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The Matter of Uriah the Hittite (2 Samuel 11) December 1

Often, it is when we are on top of the world that we are most vulnerable to temptation. As the apostle Paul warns: "Therefore let him who thinks he stands take heed lest he fall" (1 Corinthians 10:12). What an incredible position David now appears to be in. He sits enthroned as one of the most powerful rulers on earth. Under this flush of greatness, with tremendous wealth now pouring in, spiritual danger looms. For riches and power can lead one to deny God and disregard Him (Proverbs 30:8-9; Deuteronomy 8). We enter here into the darkest period of David's personal spiritual life. It is of note that David was around 50 years old at this point, after decades of close association with God and experiencing God's hand in his life.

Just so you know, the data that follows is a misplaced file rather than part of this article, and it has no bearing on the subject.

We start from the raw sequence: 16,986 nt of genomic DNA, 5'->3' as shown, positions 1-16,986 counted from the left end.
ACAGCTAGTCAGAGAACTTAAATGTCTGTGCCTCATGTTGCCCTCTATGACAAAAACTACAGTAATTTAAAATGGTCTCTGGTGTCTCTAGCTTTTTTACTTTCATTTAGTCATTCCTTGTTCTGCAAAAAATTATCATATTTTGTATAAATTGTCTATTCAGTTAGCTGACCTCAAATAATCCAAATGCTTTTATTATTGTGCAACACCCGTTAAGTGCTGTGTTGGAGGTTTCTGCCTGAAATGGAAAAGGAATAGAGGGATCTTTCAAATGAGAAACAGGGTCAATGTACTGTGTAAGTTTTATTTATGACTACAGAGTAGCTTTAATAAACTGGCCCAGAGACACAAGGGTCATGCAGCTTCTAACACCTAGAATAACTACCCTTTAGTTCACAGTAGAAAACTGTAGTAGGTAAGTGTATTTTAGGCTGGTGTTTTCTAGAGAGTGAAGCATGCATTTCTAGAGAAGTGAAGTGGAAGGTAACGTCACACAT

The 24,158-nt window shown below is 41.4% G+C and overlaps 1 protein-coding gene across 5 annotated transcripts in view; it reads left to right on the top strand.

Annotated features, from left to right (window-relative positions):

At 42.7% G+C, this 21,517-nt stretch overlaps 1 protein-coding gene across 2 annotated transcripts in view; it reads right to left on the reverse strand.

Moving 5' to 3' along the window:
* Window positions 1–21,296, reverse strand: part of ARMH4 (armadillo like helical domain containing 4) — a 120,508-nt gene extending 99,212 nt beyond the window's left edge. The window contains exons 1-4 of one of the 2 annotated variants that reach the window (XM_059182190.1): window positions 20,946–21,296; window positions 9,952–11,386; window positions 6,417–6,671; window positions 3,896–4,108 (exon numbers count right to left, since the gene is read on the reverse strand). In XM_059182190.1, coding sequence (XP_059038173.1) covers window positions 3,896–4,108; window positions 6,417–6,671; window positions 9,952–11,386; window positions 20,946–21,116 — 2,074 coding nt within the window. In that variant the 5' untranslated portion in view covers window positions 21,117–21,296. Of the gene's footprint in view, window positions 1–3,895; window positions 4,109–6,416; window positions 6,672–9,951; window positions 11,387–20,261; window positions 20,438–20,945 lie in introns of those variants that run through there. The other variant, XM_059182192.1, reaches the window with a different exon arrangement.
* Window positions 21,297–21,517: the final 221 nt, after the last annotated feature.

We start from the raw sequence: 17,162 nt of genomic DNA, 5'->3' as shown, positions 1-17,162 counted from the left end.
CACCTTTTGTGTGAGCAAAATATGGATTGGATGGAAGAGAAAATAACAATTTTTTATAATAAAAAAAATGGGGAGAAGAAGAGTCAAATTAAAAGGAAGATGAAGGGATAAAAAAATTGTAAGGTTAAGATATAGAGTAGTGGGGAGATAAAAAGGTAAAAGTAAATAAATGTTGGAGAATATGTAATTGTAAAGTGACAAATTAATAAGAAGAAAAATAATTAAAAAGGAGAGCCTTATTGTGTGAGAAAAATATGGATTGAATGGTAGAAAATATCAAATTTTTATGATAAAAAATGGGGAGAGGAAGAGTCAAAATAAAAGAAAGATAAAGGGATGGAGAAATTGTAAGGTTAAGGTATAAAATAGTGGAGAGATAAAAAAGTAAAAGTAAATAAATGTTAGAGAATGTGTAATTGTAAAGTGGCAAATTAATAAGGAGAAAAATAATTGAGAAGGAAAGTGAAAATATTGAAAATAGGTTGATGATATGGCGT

The story opens with the fight against the Ammonites to finish the matter begun in our previous reading. Reference is made to the spring as the time of year when kings go out to battle. There are three reasons for this. 1) Winter in the region is the rainy season. Its end assures troops dry conditions for battle. 2) The rainy season is the time for planting. By the spring, the barley is ready for harvesting and the wheat harvest is well along—freeing up more men to go out to fight. 3) These harvested grains are needed to feed the troops.